TN 19 (03-17)

PR 00905.031 Nevada

A. PR 17-051 Establishing Parent-Child Relationship under Nevada Law Where Parent Entered into a California Same-Sex Marriage with Children’s Biological Mother

Date: February 16, 2017

1. Syllabus

The number holder (NH) was domiciled in Nevada when she filed her application for benefits; therefore, the agency looks to the Nevada intestacy law to determine whether the Claimants are the NH’s children for purposes of entitlement to benefits. The Nevada Uniformed Parentage Act (UPA) provides several ways to establish parentage. Under the Nevada law, the NH is the Claimants’ presumed parent because she received the Claimants into her home and openly held them out as her own children. Alternatively, under Nevada law, there is a parent-child relationship because the NH consented to her spouse’s assisted reproduction, which resulted in the Claimants’ births. Under either alternative, the Claimants could inherit from the NH if she died without a will. Accordingly, the Claimants have established a child-parent relationship under the Social Security Act (Act) and the agency can deem the Claimants dependent on the NH. Thus, the agency can find the Claimants are entitled to child’s benefits on the NH’s record.

2. Opinion

QUESTION

You asked whether a parent-child relationship exists between number holder J~ (NH) and claimants K~ and T~ (Claimants) for purposes of determining Claimants’ entitlement to child’s insurance benefits on the NH’s record. Here, the NH consented to assisted reproduction with the Claimants’ biological mother and openly held out the Claimants as her own children. The couple later married in California but were domiciled in Nevada.

SHORT ANSWER

Yes. Under Nevada law, the NH is the Claimants’ presumed parent because she received the Claimants into her home and openly held them out as her own children. Alternatively, under Nevada law, there is a parent-child relationship because the NH consented to her spouse’s assisted reproduction, which resulted in the Claimants’ birth. Under either alternative, the Claimants could inherit from the NH if she died without a will. Accordingly, the Claimants have established a child-parent relationship under the Social Security Act (Act) and the agency can deem the Claimants dependent on the NH. Thus, the agency can find the Claimants are entitled to child’s benefits on the NH’s record.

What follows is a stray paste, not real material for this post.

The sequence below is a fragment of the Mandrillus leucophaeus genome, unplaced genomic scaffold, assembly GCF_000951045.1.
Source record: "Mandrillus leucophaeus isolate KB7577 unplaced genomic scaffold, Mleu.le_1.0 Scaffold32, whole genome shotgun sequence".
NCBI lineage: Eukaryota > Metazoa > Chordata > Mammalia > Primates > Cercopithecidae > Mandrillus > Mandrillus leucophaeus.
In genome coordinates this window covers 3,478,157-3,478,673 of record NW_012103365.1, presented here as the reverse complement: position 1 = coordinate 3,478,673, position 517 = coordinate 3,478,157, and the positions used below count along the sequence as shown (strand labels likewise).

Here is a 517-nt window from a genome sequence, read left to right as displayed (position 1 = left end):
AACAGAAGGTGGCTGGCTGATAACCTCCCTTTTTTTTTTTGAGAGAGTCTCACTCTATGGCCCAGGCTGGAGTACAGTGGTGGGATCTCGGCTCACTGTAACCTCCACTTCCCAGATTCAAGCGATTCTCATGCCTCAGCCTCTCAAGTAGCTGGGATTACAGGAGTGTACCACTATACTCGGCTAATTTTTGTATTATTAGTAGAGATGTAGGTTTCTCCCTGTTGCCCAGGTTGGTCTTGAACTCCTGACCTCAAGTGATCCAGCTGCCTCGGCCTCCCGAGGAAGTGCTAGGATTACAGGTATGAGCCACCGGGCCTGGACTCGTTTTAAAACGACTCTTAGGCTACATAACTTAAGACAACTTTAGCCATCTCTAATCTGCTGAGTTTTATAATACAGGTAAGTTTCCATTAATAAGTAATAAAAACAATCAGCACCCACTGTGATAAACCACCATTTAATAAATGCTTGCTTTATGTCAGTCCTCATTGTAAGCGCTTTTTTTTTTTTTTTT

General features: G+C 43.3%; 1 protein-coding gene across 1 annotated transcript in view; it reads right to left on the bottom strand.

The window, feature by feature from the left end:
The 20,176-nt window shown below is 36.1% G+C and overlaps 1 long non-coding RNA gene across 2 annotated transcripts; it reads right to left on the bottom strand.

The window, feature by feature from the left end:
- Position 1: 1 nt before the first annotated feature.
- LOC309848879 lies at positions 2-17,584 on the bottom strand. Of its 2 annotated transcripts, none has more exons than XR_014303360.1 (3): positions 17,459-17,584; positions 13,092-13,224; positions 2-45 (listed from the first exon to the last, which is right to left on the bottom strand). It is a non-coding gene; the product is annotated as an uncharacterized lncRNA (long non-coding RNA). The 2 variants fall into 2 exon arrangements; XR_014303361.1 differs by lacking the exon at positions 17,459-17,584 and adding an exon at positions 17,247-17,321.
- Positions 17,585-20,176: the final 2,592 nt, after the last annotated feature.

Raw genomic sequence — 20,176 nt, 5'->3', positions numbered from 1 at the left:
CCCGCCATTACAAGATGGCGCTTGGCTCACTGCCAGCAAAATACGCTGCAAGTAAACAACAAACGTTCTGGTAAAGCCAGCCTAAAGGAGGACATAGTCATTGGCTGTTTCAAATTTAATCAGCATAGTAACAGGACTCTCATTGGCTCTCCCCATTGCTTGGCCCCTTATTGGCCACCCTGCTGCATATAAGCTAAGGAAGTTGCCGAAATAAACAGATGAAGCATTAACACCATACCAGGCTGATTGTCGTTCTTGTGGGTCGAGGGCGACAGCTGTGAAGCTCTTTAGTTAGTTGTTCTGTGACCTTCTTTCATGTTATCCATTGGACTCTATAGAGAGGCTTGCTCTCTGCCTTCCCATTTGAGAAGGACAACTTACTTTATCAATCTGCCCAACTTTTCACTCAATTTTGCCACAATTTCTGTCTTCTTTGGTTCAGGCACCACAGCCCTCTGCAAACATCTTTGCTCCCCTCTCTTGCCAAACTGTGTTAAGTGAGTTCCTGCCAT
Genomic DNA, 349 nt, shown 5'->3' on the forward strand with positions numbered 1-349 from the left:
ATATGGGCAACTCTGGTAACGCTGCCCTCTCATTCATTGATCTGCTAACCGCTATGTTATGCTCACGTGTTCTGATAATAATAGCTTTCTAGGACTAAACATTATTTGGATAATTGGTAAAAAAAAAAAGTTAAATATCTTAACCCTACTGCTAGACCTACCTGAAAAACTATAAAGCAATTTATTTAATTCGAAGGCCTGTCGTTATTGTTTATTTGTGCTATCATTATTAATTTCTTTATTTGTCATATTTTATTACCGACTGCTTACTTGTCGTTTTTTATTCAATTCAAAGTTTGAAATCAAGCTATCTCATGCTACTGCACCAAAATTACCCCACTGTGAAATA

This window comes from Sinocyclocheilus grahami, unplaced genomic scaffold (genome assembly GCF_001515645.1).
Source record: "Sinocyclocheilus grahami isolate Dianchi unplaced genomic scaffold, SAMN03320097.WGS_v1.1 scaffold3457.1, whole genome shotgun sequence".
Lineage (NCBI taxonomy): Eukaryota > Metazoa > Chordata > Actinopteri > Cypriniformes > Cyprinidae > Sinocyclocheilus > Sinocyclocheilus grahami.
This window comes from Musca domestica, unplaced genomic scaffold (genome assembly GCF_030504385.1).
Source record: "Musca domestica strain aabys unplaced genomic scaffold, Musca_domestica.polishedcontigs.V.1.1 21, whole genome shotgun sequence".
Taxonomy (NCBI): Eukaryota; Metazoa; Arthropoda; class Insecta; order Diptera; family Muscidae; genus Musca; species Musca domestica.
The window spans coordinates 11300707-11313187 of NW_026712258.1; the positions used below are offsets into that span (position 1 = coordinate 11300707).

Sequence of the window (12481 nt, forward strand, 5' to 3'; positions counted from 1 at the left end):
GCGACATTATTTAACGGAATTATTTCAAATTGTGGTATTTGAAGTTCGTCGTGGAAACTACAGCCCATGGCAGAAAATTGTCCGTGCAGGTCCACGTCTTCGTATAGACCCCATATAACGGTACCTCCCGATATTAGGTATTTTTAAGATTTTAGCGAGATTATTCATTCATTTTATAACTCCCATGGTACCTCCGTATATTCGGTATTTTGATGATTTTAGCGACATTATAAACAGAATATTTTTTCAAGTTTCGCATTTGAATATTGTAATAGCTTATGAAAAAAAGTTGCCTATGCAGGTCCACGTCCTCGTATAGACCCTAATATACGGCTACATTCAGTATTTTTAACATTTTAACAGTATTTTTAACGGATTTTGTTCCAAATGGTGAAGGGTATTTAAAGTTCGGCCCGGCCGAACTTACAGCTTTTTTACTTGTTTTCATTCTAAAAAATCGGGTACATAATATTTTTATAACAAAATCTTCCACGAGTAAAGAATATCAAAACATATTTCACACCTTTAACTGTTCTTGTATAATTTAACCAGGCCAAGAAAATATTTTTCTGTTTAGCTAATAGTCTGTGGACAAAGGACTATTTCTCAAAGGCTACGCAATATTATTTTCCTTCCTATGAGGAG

SUMMARY OF EVIDENCE

The NH and her spouse, M~, have lived together in L~, Nevada, since October 2003. In May 2006, M~ conceived Claimants through in vitro fertilization (IVF) with donor sperm after she and the NH unsuccessfully attempted to adopt children. According to the NH, M~, and their physician at the Fertility Center of Law Vegas, the NH was involved in the IVF process, attended medical appointments with M~, gave her injections, and co-signed the consent forms.1 M~ gave birth to the Claimants in December 2006 in Long Beach, California.2 The Claimants’ birth certificates list both the NH and M~ as their parents. The NH also signed the Claimants’ birth certificates as the informant, indicating she was their mother. The NH states she has not adopted the Claimants because she is named on their birth certificates.